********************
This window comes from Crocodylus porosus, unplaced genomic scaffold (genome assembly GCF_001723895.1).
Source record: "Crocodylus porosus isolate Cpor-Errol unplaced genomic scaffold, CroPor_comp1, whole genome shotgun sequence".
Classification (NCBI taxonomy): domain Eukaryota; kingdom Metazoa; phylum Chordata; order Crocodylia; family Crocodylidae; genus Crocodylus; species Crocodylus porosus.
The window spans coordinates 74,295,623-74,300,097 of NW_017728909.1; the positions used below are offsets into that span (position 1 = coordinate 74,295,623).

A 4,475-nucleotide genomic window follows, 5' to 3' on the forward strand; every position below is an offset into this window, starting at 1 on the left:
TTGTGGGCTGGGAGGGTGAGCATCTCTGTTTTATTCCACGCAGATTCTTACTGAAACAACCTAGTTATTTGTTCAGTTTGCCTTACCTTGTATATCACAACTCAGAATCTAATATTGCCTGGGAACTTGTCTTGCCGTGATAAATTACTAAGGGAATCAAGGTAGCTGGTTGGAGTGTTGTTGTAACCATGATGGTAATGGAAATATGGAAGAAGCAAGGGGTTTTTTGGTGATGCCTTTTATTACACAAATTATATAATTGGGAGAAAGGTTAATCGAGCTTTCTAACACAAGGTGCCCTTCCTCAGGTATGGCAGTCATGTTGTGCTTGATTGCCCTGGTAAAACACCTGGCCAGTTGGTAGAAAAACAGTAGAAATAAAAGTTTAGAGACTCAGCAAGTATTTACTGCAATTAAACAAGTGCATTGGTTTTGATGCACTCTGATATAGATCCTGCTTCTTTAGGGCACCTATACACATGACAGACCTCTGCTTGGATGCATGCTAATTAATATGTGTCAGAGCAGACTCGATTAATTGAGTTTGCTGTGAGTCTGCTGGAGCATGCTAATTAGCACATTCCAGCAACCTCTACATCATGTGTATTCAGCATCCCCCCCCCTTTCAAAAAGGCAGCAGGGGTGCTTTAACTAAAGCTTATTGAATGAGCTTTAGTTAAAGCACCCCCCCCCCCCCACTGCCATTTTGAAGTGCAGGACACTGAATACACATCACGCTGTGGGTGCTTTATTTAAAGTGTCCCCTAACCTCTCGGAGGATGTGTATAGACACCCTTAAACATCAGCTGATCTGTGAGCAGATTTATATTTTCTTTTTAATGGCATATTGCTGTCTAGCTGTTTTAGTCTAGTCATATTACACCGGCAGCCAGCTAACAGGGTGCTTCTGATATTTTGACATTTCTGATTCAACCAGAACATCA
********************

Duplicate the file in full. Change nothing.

This window comes from Crocodylus porosus, unplaced genomic scaffold (genome assembly GCF_001723895.1).
Source record: "Crocodylus porosus isolate Cpor-Errol unplaced genomic scaffold, CroPor_comp1, whole genome shotgun sequence".
Classification (NCBI taxonomy): domain Eukaryota; kingdom Metazoa; phylum Chordata; order Crocodylia; family Crocodylidae; genus Crocodylus; species Crocodylus porosus.
The window spans coordinates 74,295,623-74,300,097 of NW_017728909.1; the positions used below are offsets into that span (position 1 = coordinate 74,295,623).

A 4,475-nucleotide genomic window follows, 5' to 3' on the forward strand; every position below is an offset into this window, starting at 1 on the left:
TTGTGGGCTGGGAGGGTGAGCATCTCTGTTTTATTCCACGCAGATTCTTACTGAAACAACCTAGTTATTTGTTCAGTTTGCCTTACCTTGTATATCACAACTCAGAATCTAATATTGCCTGGGAACTTGTCTTGCCGTGATAAATTACTAAGGGAATCAAGGTAGCTGGTTGGAGTGTTGTTGTAACCATGATGGTAATGGAAATATGGAAGAAGCAAGGGGTTTTTTGGTGATGCCTTTTATTACACAAATTATATAATTGGGAGAAAGGTTAATCGAGCTTTCTAACACAAGGTGCCCTTCCTCAGGTATGGCAGTCATGTTGTGCTTGATTGCCCTGGTAAAACACCTGGCCAGTTGGTAGAAAAACAGTAGAAATAAAAGTTTAGAGACTCAGCAAGTATTTACTGCAATTAAACAAGTGCATTGGTTTTGATGCACTCTGATATAGATCCTGCTTCTTTAGGGCACCTATACACATGACAGACCTCTGCTTGGATGCATGCTAATTAATATGTGTCAGAGCAGACTCGATTAATTGAGTTTGCTGTGAGTCTGCTGGAGCATGCTAATTAGCACATTCCAGCAACCTCTACATCATGTGTATTCAGCATCCCCCCCCCTTTCAAAAAGGCAGCAGGGGTGCTTTAACTAAAGCTTATTGAATGAGCTTTAGTTAAAGCACCCCCCCCCCCCCACTGCCATTTTGAAGTGCAGGACACTGAATACACATCACGCTGTGGGTGCTTTATTTAAAGTGTCCCCTAACCTCTCGGAGGATGTGTATAGACACCCTTAAACATCAGCTGATCTGTGAGCAGATTTATATTTTCTTTTTAATGGCATATTGCTGTCTAGCTGTTTTAGTCTAGTCATATTACACCGGCAGCCAGCTAACAGGGTGCTTCTGATATTTTGACATTTCTGATTCAACCAGAACATCA